Posts Tagged ‘google’

Follow Me on Google+!

September 29, 2011 Leave a comment

I’m not sure on the grammatical rules associated with an exclamation point following a ‘plus’ sign, but that is a topic perhaps for The Oatmeal.

I’ve just joined Google+!!! I’m enjoying it so far, though I still have to explore a lot that it has to offer.

YOU should add me to one of your Circles, ’cause as you can see on my Google+ counter on the right hand side, I’m currently showing a big fat goose-egg :(

(Note: If you are still on the old website, you won’t see this counter. Just one of the few perks of updating your subscriptions to my new website!)

So check me out. I’ll be posting news stories and stuff that I find interesting. For the full experience, remember to follow me on Twitter as well!


REMINDER: This blog is moving! The new location is 

The new RSS Feed is:

Remember to update your subscriptions! This site will no longer be supported after September 30, 2011. 



Google Builds a Self-Driving Car

March 4, 2011 1 comment

There seems to be nothing that Google can’t do!

The self-driving car project has been kept quiet for a long time. But it was recently revealed at a TED conference.

So why is Google doing this? (As if, ‘Why not?’ isn’t a good enough answer). From Google’s blog:

According to the World Health Organization, more than 1.2 million lives are lost every year in road traffic accidents. We believe our technology has the potential to cut that number, perhaps by as much as half.

How does it work?

Our automated cars use video cameras, radar sensors and a laser range finder to “see” other traffic, as well as detailed maps (which we collect using manually driven vehicles) to navigate the road ahead. This is all made possible by Google’s data centers, which can process the enormous amounts of information gathered by our cars when mapping their terrain.

So we may not have flying cars yet, but self-driving cars are pretty freakin’ awesome.

Some Nerd News For You Today

February 8, 2011 Leave a comment

Three pieces of sci-fi news in my Google Reader grabbed my attention this morning.

The first is that John Williams is turning 79 today. Don’t know who John Williams is? Well you’ve heard his music, even if you don’t realize it. He has worked on the soundtracks for Star Wars, Jurassic Park, Jaws, Raiders of the Lost Ark and even Harry Potter!

The second is that Jeri Ryan has confirmed that she will reprise her roll as Sonya Blade in the upcoming Mortal Kombat webseries and movie.

And finally, as you have probably seen from the Google homepage, today is Jules Verne’s birthday.

Google Doodle February 8th, 2011. Depicting 20,000 Leagues Under the Sea by Jules Verne

He is perhaps the most famous science fiction author of all time and deserves all the attention he is getting.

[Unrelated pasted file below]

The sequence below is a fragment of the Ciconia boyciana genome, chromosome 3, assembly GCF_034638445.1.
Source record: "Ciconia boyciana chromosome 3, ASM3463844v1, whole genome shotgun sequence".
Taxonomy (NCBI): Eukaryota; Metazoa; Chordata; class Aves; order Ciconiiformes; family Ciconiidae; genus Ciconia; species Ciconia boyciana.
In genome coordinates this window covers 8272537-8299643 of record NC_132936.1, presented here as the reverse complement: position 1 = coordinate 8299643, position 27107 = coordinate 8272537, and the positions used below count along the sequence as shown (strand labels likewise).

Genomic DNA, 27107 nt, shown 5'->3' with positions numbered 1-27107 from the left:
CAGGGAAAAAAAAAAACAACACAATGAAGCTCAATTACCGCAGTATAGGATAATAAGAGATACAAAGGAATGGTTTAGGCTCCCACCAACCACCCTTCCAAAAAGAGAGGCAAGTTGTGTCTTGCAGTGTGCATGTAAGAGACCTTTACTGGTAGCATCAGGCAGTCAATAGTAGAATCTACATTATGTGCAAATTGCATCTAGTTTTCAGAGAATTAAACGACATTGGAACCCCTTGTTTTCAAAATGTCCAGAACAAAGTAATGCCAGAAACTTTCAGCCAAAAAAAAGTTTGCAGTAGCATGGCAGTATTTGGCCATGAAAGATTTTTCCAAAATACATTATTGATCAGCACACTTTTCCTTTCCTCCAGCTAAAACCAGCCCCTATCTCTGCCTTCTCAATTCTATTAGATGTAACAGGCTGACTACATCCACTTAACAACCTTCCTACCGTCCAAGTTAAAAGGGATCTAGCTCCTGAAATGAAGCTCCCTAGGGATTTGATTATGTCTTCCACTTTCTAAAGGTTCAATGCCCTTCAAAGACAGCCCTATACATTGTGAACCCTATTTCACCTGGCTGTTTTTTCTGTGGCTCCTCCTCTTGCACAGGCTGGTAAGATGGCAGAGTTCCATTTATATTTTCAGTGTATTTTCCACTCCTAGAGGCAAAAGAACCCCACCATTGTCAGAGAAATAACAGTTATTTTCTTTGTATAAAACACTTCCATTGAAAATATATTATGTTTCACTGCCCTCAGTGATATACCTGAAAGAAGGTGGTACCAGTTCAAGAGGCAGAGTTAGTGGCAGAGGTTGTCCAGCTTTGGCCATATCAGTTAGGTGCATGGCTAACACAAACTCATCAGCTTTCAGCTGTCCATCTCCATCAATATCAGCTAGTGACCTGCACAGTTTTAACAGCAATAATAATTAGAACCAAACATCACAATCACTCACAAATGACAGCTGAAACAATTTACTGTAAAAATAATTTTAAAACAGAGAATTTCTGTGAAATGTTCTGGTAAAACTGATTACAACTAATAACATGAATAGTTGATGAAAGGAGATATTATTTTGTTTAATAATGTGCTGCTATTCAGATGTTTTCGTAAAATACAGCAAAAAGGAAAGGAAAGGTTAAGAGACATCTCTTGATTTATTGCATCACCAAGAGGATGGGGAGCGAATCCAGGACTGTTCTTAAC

The Science Hall of Fame

January 13, 2011 Leave a comment

There is one for pretty much every sport, a Walk of Fame for Hollywood stars, and one for Rock and Roll stars.

But there has never been a Science Hall of Fame, even though scientists have had a larger impact on our world than all the people in them other Halls of Fame put together!

Until now.

A few weeks ago, a paper was published online (and appears in print this week) in Science entitled “Quantitative Analysis of Culture using Millions of Digitized Books”. What these researchers did was use Google’s effort to digitize books (Google Books) which has currently digitized about 15 million books, roughly 12% of all books ever printed.

They used a subset of these already digitized books, 5.2 million, and were able to create a corpus of data wherein you could search for a particular word or group of words (i.e. “slavery” or “The Great War”) and see how often those words appeared in print as a function of the year. The years available are between 1800 and 2000.

This ability to study how often certain names and subjects appear in print allow researchers to study human history and culture in a new quantitative fashion. The authors of the study call it “culturomics”.

The authors  found some pretty interesting results, including finding that the English language has grown by 70% in the last 50 years; they were able to see the decline in use of certain words (who says “chide” anymore?) and found that the average age of peak prominence for a celebrity is 75.

After this study was published, John Bohannon, writer for Science, and an author of the culturomics paper Adrian Veres, teamed up to find which scientists were most popular in literature, and create this Science Hall of Fame. It is highly quantitative in nature, which is quite poetic for a science hall of fame if you think about it.

Scientific fame is measured in units of milliDarwins, one-thousandth of the average annual frequency that Charles Darwin’s name appears in English-language books from the year he was 30 years old (1839) until 2000. Here are the top 25:

You can go to the site and look up your favourite scientists, or you can also play with the raw data yourself and do your own studies, which has already caused me to be very unproductive at work today.

I’d also like to point out that the first 3 Nobel Prize Winners on that list are all physicists. Just sayin…

Google Celebrates X-Rays!

November 8, 2010 Leave a comment

It is the 115th anniversary of the discovery of x-rays by Wilhelm Conrad Roentgen.

To celebrate, Google has put up a ‘Google Doodle’ featuring x-ray radiography.

This is awesome! It gives worldwide attention to one of the greatest medical discoveries in history. Hell, it’s one of the greatest scientific discoveries in history!

I’ve written posts about the history of x-rays, as well as their use in radiography and CAT Scans. Check’em out if you want to learn a little more about this awesome form of radiation.